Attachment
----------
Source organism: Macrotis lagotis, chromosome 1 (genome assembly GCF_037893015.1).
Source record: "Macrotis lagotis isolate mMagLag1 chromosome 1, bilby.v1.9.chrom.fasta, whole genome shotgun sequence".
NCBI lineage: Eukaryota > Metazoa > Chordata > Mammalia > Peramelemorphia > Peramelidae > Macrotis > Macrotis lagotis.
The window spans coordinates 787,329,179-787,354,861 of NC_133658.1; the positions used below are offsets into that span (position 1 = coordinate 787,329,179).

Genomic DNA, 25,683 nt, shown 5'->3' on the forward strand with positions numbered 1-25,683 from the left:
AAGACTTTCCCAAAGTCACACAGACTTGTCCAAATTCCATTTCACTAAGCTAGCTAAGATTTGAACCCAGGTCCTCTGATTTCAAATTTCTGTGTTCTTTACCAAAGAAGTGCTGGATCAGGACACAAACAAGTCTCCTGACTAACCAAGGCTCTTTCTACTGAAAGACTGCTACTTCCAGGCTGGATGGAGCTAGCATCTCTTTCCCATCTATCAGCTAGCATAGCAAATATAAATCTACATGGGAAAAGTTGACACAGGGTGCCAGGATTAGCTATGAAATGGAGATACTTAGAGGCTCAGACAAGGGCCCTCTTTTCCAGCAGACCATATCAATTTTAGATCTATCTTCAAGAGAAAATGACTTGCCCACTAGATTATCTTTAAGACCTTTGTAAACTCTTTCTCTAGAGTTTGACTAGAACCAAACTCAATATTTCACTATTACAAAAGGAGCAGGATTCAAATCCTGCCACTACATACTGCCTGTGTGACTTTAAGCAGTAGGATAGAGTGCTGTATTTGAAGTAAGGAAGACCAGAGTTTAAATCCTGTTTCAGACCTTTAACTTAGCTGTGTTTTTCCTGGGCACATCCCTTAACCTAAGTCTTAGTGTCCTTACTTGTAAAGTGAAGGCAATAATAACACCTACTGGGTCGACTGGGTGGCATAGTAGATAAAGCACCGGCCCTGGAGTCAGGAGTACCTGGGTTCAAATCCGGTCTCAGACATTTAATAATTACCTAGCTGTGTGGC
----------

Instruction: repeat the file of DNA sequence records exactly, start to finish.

Source organism: Macrotis lagotis, chromosome 1 (genome assembly GCF_037893015.1).
Source record: "Macrotis lagotis isolate mMagLag1 chromosome 1, bilby.v1.9.chrom.fasta, whole genome shotgun sequence".
NCBI lineage: Eukaryota > Metazoa > Chordata > Mammalia > Peramelemorphia > Peramelidae > Macrotis > Macrotis lagotis.
The window spans coordinates 787,329,179-787,354,861 of NC_133658.1; the positions used below are offsets into that span (position 1 = coordinate 787,329,179).

Genomic DNA, 25,683 nt, shown 5'->3' on the forward strand with positions numbered 1-25,683 from the left:
AAGACTTTCCCAAAGTCACACAGACTTGTCCAAATTCCATTTCACTAAGCTAGCTAAGATTTGAACCCAGGTCCTCTGATTTCAAATTTCTGTGTTCTTTACCAAAGAAGTGCTGGATCAGGACACAAACAAGTCTCCTGACTAACCAAGGCTCTTTCTACTGAAAGACTGCTACTTCCAGGCTGGATGGAGCTAGCATCTCTTTCCCATCTATCAGCTAGCATAGCAAATATAAATCTACATGGGAAAAGTTGACACAGGGTGCCAGGATTAGCTATGAAATGGAGATACTTAGAGGCTCAGACAAGGGCCCTCTTTTCCAGCAGACCATATCAATTTTAGATCTATCTTCAAGAGAAAATGACTTGCCCACTAGATTATCTTTAAGACCTTTGTAAACTCTTTCTCTAGAGTTTGACTAGAACCAAACTCAATATTTCACTATTACAAAAGGAGCAGGATTCAAATCCTGCCACTACATACTGCCTGTGTGACTTTAAGCAGTAGGATAGAGTGCTGTATTTGAAGTAAGGAAGACCAGAGTTTAAATCCTGTTTCAGACCTTTAACTTAGCTGTGTTTTTCCTGGGCACATCCCTTAACCTAAGTCTTAGTGTCCTTACTTGTAAAGTGAAGGCAATAATAACACCTACTGGGTCGACTGGGTGGCATAGTAGATAAAGCACCGGCCCTGGAGTCAGGAGTACCTGGGTTCAAATCCGGTCTCAGACATTTAATAATTACCTAGCTGTGTGGC